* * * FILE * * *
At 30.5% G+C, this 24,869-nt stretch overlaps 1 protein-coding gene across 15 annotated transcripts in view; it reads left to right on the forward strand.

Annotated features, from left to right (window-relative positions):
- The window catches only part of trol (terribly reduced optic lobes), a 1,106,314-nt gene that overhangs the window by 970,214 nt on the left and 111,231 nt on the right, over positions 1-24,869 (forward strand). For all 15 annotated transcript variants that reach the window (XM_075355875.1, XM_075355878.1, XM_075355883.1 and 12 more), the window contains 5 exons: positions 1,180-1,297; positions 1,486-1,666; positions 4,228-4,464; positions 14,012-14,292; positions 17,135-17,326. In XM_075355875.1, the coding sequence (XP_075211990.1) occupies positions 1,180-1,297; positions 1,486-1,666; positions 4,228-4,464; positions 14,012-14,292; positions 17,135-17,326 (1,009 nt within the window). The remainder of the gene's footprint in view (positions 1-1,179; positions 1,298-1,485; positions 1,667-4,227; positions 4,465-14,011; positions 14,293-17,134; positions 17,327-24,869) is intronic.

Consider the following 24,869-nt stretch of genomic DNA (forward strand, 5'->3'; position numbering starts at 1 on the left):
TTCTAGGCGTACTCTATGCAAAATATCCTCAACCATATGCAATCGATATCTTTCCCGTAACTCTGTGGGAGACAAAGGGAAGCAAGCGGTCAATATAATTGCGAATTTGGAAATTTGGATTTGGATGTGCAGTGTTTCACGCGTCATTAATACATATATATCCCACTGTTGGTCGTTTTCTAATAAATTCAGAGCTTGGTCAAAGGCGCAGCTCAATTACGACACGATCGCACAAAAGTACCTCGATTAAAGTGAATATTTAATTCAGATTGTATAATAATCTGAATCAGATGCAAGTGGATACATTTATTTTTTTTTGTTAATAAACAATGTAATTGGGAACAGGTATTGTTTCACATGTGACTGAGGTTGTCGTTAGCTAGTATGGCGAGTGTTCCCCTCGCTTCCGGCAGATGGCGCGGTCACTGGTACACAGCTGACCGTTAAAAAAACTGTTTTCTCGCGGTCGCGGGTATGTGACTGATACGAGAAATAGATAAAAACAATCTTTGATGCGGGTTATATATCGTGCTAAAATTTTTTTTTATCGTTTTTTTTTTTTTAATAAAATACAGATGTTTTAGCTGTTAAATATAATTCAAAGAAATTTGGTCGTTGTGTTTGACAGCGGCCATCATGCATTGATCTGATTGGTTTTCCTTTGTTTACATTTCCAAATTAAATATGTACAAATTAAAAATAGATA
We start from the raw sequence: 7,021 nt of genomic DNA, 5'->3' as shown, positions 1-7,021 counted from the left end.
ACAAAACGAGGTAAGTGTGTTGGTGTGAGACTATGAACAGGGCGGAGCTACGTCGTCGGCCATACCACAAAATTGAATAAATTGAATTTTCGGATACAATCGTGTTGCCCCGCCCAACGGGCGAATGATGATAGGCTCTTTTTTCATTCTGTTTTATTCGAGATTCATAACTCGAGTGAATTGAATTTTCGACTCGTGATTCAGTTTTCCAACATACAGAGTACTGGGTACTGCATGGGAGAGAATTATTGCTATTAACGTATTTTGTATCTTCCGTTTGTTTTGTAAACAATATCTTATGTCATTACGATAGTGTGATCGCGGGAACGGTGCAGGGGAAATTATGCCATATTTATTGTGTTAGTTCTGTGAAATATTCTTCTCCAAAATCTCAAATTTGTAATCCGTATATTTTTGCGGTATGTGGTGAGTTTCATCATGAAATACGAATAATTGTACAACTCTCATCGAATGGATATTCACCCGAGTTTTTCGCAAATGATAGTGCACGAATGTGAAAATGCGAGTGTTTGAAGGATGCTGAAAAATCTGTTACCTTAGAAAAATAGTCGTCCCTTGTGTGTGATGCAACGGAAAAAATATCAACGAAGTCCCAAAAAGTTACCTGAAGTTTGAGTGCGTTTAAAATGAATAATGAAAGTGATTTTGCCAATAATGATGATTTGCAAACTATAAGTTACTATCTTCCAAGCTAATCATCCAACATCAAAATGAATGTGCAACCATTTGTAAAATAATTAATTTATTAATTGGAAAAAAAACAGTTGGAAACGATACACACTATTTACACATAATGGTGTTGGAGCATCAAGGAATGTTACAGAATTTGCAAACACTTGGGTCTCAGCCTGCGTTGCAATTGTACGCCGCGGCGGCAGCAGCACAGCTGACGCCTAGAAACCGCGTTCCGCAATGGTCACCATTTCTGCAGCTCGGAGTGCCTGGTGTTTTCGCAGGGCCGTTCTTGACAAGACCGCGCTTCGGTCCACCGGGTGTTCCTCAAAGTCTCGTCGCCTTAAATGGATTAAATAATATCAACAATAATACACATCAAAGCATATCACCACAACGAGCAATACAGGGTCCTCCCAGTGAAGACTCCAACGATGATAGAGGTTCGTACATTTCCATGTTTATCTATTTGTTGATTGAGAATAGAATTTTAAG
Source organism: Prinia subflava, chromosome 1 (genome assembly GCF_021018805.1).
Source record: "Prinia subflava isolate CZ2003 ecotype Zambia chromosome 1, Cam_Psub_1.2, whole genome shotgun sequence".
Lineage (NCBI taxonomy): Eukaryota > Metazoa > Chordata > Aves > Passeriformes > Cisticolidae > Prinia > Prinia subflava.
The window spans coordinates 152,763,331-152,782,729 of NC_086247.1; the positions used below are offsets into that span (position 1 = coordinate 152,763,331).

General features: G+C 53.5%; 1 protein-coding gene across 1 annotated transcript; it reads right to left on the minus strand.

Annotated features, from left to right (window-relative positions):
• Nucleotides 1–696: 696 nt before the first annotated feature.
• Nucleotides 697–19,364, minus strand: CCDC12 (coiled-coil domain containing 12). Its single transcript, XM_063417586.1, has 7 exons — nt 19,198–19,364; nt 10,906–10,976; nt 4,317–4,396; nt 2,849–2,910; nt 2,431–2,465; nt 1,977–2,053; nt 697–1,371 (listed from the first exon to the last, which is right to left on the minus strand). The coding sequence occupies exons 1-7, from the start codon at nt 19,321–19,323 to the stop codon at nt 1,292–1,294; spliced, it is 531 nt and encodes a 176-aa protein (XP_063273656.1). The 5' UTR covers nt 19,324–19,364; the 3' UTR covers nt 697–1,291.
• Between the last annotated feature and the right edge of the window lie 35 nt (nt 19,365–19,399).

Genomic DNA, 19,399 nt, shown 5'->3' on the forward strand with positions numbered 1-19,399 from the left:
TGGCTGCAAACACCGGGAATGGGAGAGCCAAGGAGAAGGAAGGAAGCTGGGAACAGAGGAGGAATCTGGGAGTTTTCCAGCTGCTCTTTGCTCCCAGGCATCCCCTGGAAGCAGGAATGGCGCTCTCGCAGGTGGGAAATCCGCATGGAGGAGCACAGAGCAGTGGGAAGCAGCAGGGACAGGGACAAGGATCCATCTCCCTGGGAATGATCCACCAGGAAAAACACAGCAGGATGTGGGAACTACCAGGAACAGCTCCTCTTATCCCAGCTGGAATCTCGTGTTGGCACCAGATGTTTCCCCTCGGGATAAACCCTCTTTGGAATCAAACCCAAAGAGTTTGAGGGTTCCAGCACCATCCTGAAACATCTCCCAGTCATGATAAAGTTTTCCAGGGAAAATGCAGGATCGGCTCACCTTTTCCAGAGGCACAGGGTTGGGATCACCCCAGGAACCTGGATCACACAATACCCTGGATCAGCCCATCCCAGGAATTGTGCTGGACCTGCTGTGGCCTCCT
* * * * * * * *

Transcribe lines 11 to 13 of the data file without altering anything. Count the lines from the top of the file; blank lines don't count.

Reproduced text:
The window spans coordinates 152,763,331-152,782,729 of NC_086247.1; the positions used below are offsets into that span (position 1 = coordinate 152,763,331).

General features: G+C 53.5%; 1 protein-coding gene across 1 annotated transcript; it reads right to left on the minus strand.

Annotated features, from left to right (window-relative positions):